Charles Sims (1937-2017)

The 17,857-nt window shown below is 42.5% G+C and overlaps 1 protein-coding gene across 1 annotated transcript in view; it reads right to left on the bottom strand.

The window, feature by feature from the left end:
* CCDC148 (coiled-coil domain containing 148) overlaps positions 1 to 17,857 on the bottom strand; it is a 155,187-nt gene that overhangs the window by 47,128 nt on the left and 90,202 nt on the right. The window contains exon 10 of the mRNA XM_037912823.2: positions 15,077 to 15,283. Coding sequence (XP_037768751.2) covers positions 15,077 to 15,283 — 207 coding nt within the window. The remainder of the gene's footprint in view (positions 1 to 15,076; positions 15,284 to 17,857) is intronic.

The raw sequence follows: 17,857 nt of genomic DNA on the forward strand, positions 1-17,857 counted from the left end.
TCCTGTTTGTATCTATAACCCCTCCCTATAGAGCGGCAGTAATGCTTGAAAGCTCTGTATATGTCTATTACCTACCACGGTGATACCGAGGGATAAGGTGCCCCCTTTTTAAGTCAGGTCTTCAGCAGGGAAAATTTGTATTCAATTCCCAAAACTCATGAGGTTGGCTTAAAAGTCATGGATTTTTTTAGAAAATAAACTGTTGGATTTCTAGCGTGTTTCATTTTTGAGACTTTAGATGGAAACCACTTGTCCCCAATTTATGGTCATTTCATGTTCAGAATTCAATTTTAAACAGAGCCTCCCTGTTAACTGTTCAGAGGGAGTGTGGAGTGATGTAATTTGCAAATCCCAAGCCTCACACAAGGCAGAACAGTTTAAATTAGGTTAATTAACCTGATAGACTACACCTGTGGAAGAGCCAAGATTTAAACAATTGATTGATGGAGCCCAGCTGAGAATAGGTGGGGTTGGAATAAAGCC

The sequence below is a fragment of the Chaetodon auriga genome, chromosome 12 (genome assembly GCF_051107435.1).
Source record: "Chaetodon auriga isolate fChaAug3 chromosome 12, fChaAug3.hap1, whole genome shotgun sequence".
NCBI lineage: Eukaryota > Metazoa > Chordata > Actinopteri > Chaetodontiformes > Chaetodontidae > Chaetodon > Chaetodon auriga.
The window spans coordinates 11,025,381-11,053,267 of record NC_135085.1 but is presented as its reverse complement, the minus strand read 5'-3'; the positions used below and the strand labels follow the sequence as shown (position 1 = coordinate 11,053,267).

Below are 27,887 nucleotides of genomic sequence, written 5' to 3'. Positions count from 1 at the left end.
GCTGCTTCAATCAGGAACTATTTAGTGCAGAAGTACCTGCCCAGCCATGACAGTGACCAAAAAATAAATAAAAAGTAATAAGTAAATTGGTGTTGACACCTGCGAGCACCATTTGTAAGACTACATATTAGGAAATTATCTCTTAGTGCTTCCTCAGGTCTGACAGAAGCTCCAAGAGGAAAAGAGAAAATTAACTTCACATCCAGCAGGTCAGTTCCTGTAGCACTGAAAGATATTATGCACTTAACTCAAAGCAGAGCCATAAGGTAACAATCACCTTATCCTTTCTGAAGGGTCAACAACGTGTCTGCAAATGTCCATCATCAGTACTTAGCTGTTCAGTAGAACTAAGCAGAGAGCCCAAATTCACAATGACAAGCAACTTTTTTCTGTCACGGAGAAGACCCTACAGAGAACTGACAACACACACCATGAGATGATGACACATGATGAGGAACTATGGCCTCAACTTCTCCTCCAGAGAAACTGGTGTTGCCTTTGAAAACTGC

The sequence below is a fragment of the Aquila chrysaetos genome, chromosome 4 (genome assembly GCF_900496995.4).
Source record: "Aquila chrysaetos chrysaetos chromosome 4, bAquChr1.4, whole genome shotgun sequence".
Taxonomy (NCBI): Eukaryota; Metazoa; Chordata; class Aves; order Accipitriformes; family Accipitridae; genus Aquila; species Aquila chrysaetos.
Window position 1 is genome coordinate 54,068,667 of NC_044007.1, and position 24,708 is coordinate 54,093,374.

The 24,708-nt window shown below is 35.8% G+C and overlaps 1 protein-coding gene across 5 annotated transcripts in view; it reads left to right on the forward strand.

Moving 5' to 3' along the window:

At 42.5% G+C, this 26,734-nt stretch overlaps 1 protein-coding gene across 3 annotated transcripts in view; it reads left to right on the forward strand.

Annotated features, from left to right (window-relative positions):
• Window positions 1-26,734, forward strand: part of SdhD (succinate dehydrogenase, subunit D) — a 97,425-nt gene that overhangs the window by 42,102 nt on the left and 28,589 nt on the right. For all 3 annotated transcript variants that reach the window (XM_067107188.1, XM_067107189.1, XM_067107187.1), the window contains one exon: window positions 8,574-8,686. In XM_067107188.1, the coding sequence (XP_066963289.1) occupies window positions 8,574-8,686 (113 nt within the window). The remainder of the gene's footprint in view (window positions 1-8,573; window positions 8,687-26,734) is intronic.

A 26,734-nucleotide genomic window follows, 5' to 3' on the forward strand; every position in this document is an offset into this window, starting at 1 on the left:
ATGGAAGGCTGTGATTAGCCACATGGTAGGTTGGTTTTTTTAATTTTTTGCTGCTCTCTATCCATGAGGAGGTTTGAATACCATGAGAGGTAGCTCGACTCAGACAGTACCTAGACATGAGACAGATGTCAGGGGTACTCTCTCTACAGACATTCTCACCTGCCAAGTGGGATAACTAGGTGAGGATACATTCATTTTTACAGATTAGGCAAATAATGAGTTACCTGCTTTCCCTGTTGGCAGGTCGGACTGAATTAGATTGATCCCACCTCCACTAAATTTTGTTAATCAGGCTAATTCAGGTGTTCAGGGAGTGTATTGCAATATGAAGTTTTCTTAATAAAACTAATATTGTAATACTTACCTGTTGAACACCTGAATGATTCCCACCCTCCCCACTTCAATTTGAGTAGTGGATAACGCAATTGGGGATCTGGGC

Charles Coffin Sims, 80, of St. Petersburg, FL, passed away October 23, 2017 at The Marion and Bernard L. Samson Nursing Center. Born and raised in Elkhart, Indiana, he attended high school in Elkhart and received his Bachelors of Science at the University of Michigan and his Ph.D. in mathematics from Harvard University. After Harvard, he taught briefly at MIT before moving to New Jersey where he spent most of his adult life, living first in Princeton and then in Allenhurst. He was a professor of mathematics at Rutgers University for 42 years and a pioneer in the field of computational group theory, influencing the careers of group theorists around the world who followed him. In addition to his many contributions to research in his field of study, he was deeply devoted to mathematics education and spent much of his time at Rutgers ensuring quality instruction for generations of students. After retirement, Charles continued to help students learn mathematics by tutoring local children in St. Petersburg. He was a devoted husband, brother, and father and active in church and church choirs throughout his life. In fact he met his wife Annette of 47 years singing in choir at Harvard-Epworth United Methodist Church in Cambridge, MA. In his later years Charles and Annette made St. Petersburg their home. Together they enjoyed their community, four dogs and cat, and spending time on Tampa Bay on their boat. Charles also collaborated with his sister Mary Jean on preserving family archives. He was a modest, kind, much-loved man who left lasting impressions on everyone he met or who benefited from his academic work.